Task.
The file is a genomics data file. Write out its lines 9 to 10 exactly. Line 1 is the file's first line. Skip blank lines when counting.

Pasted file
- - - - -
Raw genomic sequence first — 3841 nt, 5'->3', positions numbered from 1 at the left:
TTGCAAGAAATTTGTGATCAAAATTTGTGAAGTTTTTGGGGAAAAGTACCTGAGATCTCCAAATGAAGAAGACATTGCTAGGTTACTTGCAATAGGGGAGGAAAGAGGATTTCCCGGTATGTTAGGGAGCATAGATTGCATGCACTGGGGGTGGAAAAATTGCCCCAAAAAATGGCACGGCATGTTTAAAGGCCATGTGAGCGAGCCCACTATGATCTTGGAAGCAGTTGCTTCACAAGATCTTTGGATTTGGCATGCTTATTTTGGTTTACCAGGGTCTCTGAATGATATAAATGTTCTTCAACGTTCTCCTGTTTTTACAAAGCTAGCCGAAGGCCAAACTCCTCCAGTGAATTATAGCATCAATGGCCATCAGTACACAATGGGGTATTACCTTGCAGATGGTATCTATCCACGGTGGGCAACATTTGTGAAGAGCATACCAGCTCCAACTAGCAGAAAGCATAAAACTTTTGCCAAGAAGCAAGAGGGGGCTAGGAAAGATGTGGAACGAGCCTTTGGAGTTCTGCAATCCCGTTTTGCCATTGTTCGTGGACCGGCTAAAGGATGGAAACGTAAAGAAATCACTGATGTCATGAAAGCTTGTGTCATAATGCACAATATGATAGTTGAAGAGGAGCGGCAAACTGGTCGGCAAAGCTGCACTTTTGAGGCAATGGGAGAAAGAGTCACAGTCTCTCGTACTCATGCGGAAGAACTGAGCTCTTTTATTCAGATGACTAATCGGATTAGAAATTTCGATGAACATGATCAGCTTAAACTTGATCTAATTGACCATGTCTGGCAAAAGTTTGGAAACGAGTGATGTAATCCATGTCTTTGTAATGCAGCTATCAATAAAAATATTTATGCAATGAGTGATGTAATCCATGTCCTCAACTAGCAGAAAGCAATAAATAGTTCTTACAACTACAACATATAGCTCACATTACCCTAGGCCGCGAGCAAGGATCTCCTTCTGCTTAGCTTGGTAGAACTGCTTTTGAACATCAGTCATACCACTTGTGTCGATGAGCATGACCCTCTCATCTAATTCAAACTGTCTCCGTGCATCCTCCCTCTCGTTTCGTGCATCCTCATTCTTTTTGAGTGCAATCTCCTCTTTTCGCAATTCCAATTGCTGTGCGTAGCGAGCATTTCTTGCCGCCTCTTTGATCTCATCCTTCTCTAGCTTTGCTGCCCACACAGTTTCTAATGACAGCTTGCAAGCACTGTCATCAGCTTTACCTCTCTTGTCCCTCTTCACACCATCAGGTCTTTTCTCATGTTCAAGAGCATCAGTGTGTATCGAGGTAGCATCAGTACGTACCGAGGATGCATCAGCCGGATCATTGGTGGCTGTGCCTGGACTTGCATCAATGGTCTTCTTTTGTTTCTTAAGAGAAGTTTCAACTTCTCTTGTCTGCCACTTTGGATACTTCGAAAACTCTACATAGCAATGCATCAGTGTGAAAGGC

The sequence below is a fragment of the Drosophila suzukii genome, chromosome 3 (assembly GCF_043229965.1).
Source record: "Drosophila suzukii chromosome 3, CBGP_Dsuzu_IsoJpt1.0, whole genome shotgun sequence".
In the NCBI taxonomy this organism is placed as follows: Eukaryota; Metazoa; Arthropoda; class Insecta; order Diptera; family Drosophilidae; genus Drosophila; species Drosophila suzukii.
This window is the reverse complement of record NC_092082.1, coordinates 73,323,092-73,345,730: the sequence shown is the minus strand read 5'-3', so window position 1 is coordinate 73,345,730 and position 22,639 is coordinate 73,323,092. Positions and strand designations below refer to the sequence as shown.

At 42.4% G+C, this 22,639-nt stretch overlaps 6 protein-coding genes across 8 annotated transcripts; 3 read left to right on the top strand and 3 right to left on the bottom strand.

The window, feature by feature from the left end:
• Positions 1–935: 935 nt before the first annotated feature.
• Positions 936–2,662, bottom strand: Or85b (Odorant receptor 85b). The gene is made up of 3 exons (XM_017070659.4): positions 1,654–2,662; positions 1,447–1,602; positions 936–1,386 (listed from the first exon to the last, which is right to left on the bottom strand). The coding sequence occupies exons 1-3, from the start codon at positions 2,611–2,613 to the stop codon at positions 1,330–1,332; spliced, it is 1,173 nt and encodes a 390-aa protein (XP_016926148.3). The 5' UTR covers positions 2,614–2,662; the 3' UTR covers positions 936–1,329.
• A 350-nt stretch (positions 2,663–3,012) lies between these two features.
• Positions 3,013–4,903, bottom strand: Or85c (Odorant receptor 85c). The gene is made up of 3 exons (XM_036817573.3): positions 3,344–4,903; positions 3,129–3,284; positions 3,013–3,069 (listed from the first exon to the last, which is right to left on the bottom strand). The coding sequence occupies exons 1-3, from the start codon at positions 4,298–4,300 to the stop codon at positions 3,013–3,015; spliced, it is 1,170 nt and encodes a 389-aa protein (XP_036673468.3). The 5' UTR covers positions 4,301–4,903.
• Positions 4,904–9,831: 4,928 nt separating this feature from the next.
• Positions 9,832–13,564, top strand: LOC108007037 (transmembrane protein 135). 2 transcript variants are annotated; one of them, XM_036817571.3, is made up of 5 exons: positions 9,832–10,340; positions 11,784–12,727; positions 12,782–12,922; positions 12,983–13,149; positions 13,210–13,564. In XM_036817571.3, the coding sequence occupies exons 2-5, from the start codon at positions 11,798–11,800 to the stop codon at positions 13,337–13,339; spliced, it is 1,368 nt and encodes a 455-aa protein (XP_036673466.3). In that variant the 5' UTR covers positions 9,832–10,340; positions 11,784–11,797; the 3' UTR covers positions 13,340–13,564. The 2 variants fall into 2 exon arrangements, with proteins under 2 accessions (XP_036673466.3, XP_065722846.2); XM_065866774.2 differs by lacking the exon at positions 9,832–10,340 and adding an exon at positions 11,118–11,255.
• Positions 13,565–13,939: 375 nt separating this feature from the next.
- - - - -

• Positions 1–935: 935 nt before the first annotated feature.
• Positions 936–2,662, bottom strand: Or85b (Odorant receptor 85b). The gene is made up of 3 exons (XM_017070659.4): positions 1,654–2,662; positions 1,447–1,602; positions 936–1,386 (listed from the first exon to the last, which is right to left on the bottom strand). The coding sequence occupies exons 1-3, from the start codon at positions 2,611–2,613 to the stop codon at positions 1,330–1,332; spliced, it is 1,173 nt and encodes a 390-aa protein (XP_016926148.3). The 5' UTR covers positions 2,614–2,662; the 3' UTR covers positions 936–1,329.